SACRAMENTO (CBS SF/AP) — California health officials could require visitors from the United Kingdom to quarantine to safeguard against a new and seemingly more contagious strain of the coronavirus in England.
Dozens of countries have already placed travel restrictions on the U.K. because of a new COVID strain which the European Centre for Disease Prevention and Control said appears to be “significantly more transmissible,” but preliminary analysis suggests infections are not more severe. Still, experts have stressed that more infections will lead to more hospitalizations and deaths.
Gov. Gavin Newsom said officials have been in contact with airlines that serve the U.K. and with stakeholders in the state over possible restrictions on travel, but are looking toward the federal government to provide initial guidance.
“I hope the federal government takes action in this space. They should,” said Newsom. “We’ve seen Canada, we’ve seen so many other jurisdictions around the world that have. In the absence of that, we’ll be pursuing different strategies on testing and quarantine and those have been activated in terms of those conversations.”
California launched a statewide testing system in July designed to catch new strains and genomic sequencing shows no new COVID strain in the state of the California.
“We have a genomic sequencing effort that exists on a daily basis in the state,” Newsom said. “We test anywhere from 5,000 to 10,000 samples every single day for mutations.”
Officials say cases of the new strain, known as 501.V2, have been discovered only in other European countries and in South Africa.
The California COVID Tracker, a partnership between the state Department of Public Health, UCSF and the Chan-Zuckerberg Biohub, performs a genetic analysis on a portion positive COVID test samples in an effort to identify the “genetic fingerprint” of new strains of the virus.
“That level of analysis — that fingerprinting — requires a more detailed map of the virus that we don’t usually collect. But I definitely think there is some utility in knowing what strains are in the environment and continually to monitor those,” says Dr. Peter Chin-Hong, an infectious disease expert with UCSF.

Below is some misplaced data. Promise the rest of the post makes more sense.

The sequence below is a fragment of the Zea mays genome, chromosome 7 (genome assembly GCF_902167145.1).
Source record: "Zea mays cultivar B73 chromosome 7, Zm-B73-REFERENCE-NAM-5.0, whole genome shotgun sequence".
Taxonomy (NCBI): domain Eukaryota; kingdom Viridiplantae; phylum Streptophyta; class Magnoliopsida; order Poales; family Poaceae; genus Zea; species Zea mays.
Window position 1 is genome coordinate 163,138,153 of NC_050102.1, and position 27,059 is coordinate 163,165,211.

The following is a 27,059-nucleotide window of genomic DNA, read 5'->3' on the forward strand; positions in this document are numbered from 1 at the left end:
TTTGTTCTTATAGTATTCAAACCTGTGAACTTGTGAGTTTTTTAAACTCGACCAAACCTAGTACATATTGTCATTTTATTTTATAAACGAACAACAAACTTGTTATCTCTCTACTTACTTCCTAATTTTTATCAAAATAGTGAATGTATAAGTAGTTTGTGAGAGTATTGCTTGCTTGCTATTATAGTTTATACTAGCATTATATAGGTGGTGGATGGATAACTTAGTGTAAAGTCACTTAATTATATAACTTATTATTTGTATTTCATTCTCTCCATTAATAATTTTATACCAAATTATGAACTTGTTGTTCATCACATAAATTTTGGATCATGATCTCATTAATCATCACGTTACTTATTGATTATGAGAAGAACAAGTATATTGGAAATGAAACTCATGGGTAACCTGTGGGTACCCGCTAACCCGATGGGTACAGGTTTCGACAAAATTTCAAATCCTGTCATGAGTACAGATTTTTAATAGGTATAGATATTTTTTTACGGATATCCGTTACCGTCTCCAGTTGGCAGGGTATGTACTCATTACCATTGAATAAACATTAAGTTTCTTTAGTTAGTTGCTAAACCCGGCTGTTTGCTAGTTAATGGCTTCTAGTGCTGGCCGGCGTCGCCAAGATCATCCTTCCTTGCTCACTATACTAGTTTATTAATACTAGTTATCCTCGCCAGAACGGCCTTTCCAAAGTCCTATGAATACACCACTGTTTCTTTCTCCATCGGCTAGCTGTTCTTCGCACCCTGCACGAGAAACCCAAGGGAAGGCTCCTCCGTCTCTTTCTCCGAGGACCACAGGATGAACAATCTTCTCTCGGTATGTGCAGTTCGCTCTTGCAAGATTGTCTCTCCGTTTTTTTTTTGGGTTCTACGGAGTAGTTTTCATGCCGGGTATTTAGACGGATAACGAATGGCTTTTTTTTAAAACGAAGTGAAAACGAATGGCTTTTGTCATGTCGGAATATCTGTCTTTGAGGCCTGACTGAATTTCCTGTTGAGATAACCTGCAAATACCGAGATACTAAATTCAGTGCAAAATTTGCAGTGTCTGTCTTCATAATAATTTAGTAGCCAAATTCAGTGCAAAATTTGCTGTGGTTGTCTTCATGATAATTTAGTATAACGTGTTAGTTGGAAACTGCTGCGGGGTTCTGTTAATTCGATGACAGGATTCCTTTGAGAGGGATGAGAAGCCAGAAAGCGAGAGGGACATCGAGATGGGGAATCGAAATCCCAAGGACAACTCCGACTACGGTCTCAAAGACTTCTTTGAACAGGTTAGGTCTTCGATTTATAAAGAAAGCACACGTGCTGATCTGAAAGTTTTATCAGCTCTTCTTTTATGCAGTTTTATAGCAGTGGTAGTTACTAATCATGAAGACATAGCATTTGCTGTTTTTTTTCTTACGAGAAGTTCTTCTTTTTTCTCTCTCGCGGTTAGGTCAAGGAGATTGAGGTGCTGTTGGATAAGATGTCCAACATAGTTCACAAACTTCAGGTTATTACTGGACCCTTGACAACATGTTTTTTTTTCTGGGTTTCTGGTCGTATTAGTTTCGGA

California Secretary of Health and Human Services Dr. Mark Ghaly said new viruses are always prone to mutations, and this variant appears to be a little more “sticky” than the original COVID-19 virus in terms of how it binds to cells.
“The new mutated COVID virus seems to bind a little tighter, a little more easily and enter the cell of the human body easier than our current COVID virus that we have here, primarily in California and the United States,” said Ghaly. “So what does that mean exactly? It means that an exposure to somebody with the new strain may mean that you are more likely to get infected than if you were exposed to the current strain. And that is why we’re worried.”
“We haven’t yet seen what we call increased virulence, meaning that people necessarily get sicker with this new strain,” said Ghaly. “But the fact that it infects more easily, it seems, is what we are worried about.”
Trucks waiting to get out of Britain backed up for miles and people were left stranded at airports Monday as dozens of countries around the world slapped tough travel restrictions on the U.K. over the new coronavirus strain.
Canada, India, France, Germany, Italy, Spain and Sweden were among the countries that suspended flights from Britain for various lengths of time, while France barred the entry of trucks from Britain for 48 hours while the strain is assessed.
Eurotunnel, the rail operator that carries passengers and freight between Britain and mainland Europe, also suspended service out of the U.K.
Over the weekend, British Prime Minister Boris Johnson imposed strict lockdown measures in London and neighboring areas where Health Secretary Matt Hancock said the new strain is “out of control.”
Over the weekend, Johnson said early indications are that the variant is 70% more transmissible, and it’s driving the rapid spread of infections in the capital and surrounding areas.
In the United States, New York Gov. Andrew Cuomo, who has been calling on the U.S. to halt flights as well, said he asked airlines flying into his state from the U.K. to make all passengers take a coronavirus test before boarding. He said at least one carrier, British Airways, agreed to do so.
At Germany’s Berlin and Frankfurt airports, passengers arriving from Britain had to spend Sunday night in the terminals as they awaited test results.
Experts said the early evidence indicates the strain is not more lethal, and they expressed confidence that the vaccines now being rolled out would still be effective against it.
Devin Fehely contributed to this report.
© Copyright 2020 CBS Broadcasting Inc. All Rights Reserved. The Associated Press contributed to this report.